Can Moths Swim?

Can Moths Swim

Out of more than 160,000 different species of moths, you’d think that there would be some species that evolved to breathe and swim underwater or even read minds. Well, some of them can swim, let’s just hope they don’t develop the mind-reading shtick anytime soon.

Can moths swim? There are almost 50 species of moths that are aquatic moths and spend at least some time underwater, either as larvae or adult moths. Truly aquatic moth species can be found only among the Crambidae, Cosmopterigidae, and Erebidae families, while semi-aquatic forms associated with amphibious or marsh plants are known in thirteen other families.

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How Do Moths Swim?

Now that we know that some moths can swim, let’s dive in and find out how they do it.

The aquatic moth will lay eggs underwater on rocks or vegetation. The eggs will stay there (unless they get eaten) for 6-14 days and then they’ll hatch.

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The hatched caterpillars create a case from leaf pieces and use silk to keep these pieces of leaves together to protect themselves. They will carry around this case for the entirety of their nymphal life and will feed
on aquatic vegetation.

The caterpillar pupates inside of this case by spinning a silk cocoon and attaches itself to a rock or plant material.
When the pupa is fully developed, the adult moth will emerge. It will swim using both its legs and wings to the surface of the water where it will crawl out of the water to dry its wings and find a mate.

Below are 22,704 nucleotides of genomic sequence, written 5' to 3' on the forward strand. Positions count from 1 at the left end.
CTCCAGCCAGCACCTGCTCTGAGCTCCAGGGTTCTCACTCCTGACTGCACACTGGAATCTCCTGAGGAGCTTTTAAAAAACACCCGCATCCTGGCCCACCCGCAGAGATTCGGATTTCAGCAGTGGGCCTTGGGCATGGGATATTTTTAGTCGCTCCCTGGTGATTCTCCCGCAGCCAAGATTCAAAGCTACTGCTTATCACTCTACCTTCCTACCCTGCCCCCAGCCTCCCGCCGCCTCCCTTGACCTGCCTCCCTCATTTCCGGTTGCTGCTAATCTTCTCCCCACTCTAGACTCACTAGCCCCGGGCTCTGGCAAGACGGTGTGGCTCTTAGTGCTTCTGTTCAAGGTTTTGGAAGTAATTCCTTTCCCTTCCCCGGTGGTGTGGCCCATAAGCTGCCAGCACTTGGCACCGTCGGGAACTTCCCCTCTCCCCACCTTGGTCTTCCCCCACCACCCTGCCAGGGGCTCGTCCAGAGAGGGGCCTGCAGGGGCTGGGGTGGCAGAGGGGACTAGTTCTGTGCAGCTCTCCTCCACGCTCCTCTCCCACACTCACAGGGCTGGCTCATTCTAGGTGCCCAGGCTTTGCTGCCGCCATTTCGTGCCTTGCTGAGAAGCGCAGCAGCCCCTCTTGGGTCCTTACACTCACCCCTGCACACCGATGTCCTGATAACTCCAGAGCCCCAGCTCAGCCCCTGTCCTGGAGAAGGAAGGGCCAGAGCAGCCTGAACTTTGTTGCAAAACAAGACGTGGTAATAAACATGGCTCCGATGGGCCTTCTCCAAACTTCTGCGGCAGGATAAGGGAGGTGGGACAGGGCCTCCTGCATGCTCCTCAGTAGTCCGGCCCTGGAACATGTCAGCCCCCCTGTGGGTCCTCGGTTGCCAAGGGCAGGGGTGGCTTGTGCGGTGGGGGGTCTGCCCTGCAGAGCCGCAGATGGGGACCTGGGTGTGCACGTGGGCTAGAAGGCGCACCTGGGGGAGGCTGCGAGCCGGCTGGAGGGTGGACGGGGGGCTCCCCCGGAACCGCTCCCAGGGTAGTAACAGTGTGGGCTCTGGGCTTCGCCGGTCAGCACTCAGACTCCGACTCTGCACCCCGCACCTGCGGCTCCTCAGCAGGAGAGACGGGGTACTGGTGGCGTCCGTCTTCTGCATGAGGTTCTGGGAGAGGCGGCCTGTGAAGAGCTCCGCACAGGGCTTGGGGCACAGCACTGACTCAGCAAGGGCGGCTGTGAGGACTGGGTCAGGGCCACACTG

The mated female moth will dive back down into the water where she will lay her eggs.

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She also has waterproof hairs, which are called hydrofuge hairs, on her wings and her body that will hold air around her creating a plastron.

A plastron is a bubble of air that dissolved oxygen from the water will diffuse into. She can breathe underwater using this air bubble!

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The moth can actually crawl back to the surface of the water and fly away because she was completely surrounded by air the whole time that she was underwater. Although, most females will stay underwater, lay all of their eggs, and then become fish food.

If we could utilize this technology, there would be no need for oxygen tanks while scuba diving!

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Adrian Volenik

I've lived around animals my whole life and I hold a Diploma in Animal Physiology. When I'm not reading or writing about wild animals, health and fitness, and technology, you can find me playing with my son and two cats. My pastimes include running, playing video games, and solving the NY Times crossword.